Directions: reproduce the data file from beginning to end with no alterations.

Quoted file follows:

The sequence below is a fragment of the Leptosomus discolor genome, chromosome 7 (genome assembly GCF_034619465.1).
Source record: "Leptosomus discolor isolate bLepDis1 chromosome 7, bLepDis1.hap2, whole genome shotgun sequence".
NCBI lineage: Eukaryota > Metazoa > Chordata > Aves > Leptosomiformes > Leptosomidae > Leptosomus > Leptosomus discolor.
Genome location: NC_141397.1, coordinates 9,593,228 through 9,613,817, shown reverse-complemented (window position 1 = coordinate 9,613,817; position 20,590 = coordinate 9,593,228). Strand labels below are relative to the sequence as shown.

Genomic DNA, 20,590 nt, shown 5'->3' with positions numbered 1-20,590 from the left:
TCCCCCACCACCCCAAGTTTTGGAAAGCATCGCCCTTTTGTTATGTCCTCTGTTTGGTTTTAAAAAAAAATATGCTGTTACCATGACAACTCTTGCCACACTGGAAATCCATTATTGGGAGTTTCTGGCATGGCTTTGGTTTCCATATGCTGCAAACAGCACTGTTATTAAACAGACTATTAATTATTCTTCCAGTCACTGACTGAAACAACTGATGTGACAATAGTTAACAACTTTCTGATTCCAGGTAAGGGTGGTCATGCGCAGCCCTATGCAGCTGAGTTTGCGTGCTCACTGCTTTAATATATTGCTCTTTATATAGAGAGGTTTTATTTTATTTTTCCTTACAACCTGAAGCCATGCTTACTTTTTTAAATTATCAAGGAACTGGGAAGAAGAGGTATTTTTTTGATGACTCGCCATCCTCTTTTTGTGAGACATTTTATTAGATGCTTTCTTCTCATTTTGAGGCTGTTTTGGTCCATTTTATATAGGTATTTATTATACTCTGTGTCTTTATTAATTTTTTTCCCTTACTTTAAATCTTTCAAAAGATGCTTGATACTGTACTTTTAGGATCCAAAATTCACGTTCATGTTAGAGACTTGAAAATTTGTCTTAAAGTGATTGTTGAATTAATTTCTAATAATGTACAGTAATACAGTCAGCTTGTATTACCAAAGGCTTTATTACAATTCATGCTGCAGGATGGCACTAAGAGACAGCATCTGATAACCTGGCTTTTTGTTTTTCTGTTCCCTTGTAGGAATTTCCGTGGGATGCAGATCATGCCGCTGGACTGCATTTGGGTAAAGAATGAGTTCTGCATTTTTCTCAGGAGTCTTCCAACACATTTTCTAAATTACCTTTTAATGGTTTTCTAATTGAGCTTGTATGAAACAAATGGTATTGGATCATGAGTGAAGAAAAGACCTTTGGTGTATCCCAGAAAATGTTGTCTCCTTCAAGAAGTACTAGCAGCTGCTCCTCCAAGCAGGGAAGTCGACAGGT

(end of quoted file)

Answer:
The sequence below is a fragment of the Leptosomus discolor genome, chromosome 7 (genome assembly GCF_034619465.1).
Source record: "Leptosomus discolor isolate bLepDis1 chromosome 7, bLepDis1.hap2, whole genome shotgun sequence".
NCBI lineage: Eukaryota > Metazoa > Chordata > Aves > Leptosomiformes > Leptosomidae > Leptosomus > Leptosomus discolor.
Genome location: NC_141397.1, coordinates 9,593,228 through 9,613,817, shown reverse-complemented (window position 1 = coordinate 9,613,817; position 20,590 = coordinate 9,593,228). Strand labels below are relative to the sequence as shown.

Genomic DNA, 20,590 nt, shown 5'->3' with positions numbered 1-20,590 from the left:
TCCCCCACCACCCCAAGTTTTGGAAAGCATCGCCCTTTTGTTATGTCCTCTGTTTGGTTTTAAAAAAAAATATGCTGTTACCATGACAACTCTTGCCACACTGGAAATCCATTATTGGGAGTTTCTGGCATGGCTTTGGTTTCCATATGCTGCAAACAGCACTGTTATTAAACAGACTATTAATTATTCTTCCAGTCACTGACTGAAACAACTGATGTGACAATAGTTAACAACTTTCTGATTCCAGGTAAGGGTGGTCATGCGCAGCCCTATGCAGCTGAGTTTGCGTGCTCACTGCTTTAATATATTGCTCTTTATATAGAGAGGTTTTATTTTATTTTTCCTTACAACCTGAAGCCATGCTTACTTTTTTAAATTATCAAGGAACTGGGAAGAAGAGGTATTTTTTTGATGACTCGCCATCCTCTTTTTGTGAGACATTTTATTAGATGCTTTCTTCTCATTTTGAGGCTGTTTTGGTCCATTTTATATAGGTATTTATTATACTCTGTGTCTTTATTAATTTTTTTCCCTTACTTTAAATCTTTCAAAAGATGCTTGATACTGTACTTTTAGGATCCAAAATTCACGTTCATGTTAGAGACTTGAAAATTTGTCTTAAAGTGATTGTTGAATTAATTTCTAATAATGTACAGTAATACAGTCAGCTTGTATTACCAAAGGCTTTATTACAATTCATGCTGCAGGATGGCACTAAGAGACAGCATCTGATAACCTGGCTTTTTGTTTTTCTGTTCCCTTGTAGGAATTTCCGTGGGATGCAGATCATGCCGCTGGACTGCATTTGGGTAAAGAATGAGTTCTGCATTTTTCTCAGGAGTCTTCCAACACATTTTCTAAATTACCTTTTAATGGTTTTCTAATTGAGCTTGTATGAAACAAATGGTATTGGATCATGAGTGAAGAAAAGACCTTTGGTGTATCCCAGAAAATGTTGTCTCCTTCAAGAAGTACTAGCAGCTGCTCCTCCAAGCAGGGAAGTCGACAGGT